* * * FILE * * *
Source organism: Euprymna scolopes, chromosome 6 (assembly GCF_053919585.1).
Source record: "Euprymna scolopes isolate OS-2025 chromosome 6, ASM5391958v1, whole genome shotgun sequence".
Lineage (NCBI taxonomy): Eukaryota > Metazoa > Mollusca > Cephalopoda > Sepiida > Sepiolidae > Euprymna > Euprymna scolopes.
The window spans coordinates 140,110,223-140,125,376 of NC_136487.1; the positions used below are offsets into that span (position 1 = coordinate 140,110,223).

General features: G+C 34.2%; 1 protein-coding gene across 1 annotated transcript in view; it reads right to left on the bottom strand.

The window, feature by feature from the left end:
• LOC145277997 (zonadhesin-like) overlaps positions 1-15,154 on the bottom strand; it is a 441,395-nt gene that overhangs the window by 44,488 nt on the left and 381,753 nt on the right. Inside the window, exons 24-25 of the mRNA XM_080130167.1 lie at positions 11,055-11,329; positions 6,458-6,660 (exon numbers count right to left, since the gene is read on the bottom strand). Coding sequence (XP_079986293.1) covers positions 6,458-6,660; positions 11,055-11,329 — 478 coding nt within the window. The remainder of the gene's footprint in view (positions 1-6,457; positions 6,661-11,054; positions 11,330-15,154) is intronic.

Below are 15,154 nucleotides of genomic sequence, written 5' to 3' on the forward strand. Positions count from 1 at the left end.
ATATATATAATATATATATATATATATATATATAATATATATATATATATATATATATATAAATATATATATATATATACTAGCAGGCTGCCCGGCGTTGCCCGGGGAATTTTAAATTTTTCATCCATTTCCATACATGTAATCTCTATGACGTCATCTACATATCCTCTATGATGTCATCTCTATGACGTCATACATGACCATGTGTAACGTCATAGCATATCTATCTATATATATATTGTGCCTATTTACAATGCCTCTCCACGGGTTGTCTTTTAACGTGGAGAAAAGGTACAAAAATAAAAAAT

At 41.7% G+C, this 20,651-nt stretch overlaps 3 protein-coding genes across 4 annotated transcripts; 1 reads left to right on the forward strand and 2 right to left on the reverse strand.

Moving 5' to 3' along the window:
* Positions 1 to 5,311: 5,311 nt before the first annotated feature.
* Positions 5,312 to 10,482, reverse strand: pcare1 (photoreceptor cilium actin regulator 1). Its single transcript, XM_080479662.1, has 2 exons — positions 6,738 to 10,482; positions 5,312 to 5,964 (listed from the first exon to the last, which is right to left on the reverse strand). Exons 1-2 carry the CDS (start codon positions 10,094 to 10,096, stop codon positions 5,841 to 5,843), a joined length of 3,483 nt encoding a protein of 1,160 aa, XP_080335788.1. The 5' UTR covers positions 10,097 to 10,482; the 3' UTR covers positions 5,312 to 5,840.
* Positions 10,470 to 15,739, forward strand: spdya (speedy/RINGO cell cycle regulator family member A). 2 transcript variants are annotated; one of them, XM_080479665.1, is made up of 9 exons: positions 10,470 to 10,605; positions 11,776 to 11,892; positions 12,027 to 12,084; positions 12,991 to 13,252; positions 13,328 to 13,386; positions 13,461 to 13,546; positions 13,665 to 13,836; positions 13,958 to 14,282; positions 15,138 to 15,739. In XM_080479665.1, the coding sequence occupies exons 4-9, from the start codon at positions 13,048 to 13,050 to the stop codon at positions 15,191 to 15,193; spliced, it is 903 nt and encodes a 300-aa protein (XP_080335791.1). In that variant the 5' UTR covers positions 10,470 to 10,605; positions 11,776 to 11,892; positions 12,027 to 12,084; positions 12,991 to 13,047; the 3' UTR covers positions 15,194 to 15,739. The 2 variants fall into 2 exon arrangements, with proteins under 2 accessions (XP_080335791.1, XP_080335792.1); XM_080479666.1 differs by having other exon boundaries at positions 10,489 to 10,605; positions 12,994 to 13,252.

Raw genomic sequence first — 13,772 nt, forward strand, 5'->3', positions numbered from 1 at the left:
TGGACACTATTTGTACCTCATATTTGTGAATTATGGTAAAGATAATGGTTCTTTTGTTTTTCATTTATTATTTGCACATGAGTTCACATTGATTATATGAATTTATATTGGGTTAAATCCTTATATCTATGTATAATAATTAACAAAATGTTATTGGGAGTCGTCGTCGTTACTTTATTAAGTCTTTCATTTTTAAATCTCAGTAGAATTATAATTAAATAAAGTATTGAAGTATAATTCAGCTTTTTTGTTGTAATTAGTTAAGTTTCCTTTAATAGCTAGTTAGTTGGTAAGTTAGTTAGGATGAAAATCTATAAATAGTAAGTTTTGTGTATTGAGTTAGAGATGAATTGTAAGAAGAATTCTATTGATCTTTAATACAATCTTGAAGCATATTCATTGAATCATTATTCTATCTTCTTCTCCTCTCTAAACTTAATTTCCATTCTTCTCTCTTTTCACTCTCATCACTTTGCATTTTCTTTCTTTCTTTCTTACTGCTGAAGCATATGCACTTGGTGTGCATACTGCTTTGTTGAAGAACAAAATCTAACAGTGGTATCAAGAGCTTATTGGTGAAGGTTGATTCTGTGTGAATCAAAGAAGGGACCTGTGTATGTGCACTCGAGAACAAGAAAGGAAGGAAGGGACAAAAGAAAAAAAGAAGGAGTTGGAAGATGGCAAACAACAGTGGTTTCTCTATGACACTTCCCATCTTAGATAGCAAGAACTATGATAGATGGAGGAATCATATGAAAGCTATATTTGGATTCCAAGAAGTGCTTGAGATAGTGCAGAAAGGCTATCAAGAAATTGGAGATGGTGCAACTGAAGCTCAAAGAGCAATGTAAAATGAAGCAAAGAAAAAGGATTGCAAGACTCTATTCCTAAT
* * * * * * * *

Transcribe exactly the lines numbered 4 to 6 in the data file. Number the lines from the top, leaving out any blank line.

The window spans coordinates 140,110,223-140,125,376 of NC_136487.1; the positions used below are offsets into that span (position 1 = coordinate 140,110,223).

General features: G+C 34.2%; 1 protein-coding gene across 1 annotated transcript in view; it reads right to left on the bottom strand.

The window, feature by feature from the left end: